Group says ADD kids need help

October 22, 1997


Staff Writer

A group of activists who have been concerned about local school students with attention deficit disorder told the Washington County Board of Education Tuesday night that there is not enough staff to serve the students.

Although many students with attention deficit disorder are intelligent, they are often hyperactive, which is disruptive to other students, said Debbie Pryor of The Parents' Place of Maryland, a nonprofit group that works to help the students.

The students do well if they have one-on-one interaction with teachers, but there is not enough staff to help the kids, officials said.


Sharon Chirgott, president of the Washington County Teachers Association, said teachers' planning in special education is "rarely in-depth or substantive."

"This is not about politics. It's not about a hidden agenda. It's about a real problem," said Del. Joanne C. Benson, D-Prince George's, who has been bringing the issue to light in recent meetings.

Benson said she will not stand for being painted as an outsider because, "I must speak for children wherever they are."

Benson, who has a nephew with attention deficit disorder in the school system, has said she plans to file a civil suit against the Board of Education for what she alleges is neglect of students.

The board reacted little to the comments Tuesday.

Board President B. Marie Byers told Benson she would ask for the delegate's help "in some other matters."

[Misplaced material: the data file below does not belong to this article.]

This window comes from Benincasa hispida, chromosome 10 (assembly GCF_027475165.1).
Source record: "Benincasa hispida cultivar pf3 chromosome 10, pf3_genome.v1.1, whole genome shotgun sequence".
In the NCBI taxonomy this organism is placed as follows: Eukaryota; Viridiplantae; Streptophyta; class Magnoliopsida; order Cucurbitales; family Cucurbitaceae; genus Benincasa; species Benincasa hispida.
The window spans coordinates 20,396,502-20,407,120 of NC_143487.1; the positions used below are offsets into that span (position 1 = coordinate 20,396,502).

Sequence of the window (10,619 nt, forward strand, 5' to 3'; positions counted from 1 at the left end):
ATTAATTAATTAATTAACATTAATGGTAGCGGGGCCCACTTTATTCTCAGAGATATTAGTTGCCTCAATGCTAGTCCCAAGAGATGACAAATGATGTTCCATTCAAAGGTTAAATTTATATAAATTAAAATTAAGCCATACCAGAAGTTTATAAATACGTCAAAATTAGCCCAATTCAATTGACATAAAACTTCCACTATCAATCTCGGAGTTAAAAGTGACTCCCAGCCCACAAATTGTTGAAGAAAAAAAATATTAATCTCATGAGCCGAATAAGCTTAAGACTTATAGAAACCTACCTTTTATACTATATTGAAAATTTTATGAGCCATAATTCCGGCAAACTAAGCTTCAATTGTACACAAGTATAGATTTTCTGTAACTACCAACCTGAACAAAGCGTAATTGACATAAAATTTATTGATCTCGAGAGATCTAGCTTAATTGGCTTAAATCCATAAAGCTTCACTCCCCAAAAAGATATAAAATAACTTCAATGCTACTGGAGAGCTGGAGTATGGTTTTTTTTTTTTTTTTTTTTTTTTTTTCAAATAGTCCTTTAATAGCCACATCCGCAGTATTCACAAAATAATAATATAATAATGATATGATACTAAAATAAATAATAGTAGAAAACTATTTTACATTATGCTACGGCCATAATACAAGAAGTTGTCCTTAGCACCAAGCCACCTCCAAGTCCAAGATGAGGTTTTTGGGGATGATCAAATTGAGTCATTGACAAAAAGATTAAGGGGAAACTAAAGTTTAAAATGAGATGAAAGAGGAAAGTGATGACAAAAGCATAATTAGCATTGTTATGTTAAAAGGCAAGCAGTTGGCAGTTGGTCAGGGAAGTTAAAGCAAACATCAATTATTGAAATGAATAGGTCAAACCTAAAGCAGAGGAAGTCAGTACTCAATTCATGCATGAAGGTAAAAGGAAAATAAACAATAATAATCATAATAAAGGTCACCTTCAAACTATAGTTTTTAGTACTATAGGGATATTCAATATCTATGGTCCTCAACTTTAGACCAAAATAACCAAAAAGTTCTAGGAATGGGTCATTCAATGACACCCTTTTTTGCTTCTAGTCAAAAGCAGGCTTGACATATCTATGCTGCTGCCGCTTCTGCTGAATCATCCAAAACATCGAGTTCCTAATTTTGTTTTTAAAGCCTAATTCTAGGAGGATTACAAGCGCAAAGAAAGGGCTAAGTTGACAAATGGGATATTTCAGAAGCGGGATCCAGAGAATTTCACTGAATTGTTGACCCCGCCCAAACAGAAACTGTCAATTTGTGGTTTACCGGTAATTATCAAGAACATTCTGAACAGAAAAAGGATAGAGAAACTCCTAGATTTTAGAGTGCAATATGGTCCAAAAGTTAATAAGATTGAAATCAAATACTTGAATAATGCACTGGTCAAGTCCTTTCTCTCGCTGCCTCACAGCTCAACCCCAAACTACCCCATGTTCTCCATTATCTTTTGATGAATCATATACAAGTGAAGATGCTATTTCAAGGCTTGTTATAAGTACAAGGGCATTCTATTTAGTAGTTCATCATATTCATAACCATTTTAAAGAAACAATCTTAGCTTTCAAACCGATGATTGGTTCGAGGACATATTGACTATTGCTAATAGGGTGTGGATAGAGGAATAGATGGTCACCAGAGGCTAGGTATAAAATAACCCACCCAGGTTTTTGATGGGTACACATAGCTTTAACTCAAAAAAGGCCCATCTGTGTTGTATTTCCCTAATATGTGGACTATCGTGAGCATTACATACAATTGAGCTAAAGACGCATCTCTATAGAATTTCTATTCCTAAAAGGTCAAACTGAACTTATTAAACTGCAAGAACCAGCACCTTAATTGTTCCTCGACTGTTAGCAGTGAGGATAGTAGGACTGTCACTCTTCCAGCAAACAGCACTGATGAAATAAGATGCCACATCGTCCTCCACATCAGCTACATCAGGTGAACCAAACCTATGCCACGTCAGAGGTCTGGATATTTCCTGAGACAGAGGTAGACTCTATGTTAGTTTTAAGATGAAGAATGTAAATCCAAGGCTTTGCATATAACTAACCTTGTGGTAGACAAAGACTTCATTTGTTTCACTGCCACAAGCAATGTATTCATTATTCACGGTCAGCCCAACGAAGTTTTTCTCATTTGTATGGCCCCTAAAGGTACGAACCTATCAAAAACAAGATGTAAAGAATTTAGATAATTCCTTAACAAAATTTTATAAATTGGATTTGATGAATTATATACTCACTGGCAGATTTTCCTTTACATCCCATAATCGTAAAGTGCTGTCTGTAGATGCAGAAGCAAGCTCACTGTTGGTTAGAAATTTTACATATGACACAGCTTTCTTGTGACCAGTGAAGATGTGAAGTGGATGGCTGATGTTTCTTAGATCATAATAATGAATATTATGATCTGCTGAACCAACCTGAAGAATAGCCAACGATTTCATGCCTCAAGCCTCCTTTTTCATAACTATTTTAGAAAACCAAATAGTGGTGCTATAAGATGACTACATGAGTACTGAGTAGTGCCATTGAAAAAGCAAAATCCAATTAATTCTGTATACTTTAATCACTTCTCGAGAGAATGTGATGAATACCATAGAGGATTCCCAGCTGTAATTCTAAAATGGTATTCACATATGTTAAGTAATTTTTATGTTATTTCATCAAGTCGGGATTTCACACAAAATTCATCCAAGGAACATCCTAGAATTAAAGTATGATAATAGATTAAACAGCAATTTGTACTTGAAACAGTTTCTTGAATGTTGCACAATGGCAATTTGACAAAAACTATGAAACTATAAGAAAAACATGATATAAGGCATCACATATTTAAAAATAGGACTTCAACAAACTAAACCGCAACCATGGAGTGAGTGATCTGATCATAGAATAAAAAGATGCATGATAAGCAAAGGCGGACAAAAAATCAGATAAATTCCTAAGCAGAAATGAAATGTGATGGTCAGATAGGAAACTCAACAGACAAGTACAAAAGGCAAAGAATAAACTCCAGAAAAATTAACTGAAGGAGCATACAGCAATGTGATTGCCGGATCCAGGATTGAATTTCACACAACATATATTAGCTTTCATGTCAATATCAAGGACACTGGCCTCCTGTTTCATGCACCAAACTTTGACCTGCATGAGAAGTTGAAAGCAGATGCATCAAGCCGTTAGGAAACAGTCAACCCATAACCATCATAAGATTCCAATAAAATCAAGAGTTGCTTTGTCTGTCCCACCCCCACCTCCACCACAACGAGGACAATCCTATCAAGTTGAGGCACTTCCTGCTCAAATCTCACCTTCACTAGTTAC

In a letter to Byers, Pryor said individual education programs for students are not developed correctly. Several cases have escalated to the point where the students have to be sent to Brook Lane Psychiatric Center in Hagerstown, Pryor said.

Pryor told Byers that "railroading" students to Brook Lane concerns many people.

While critical of the school system, Pryor said she is happy to see the school system has been working on the issue. One of the efforts included developing an advocacy team last August to help parents with students with attention deficit disorder.

School officials said the team was not set up as a result of Benson's threat to file suit against the local Board of Education. They said their decision to set up the team was based soley on complaints from parents that their kids were being denied help.

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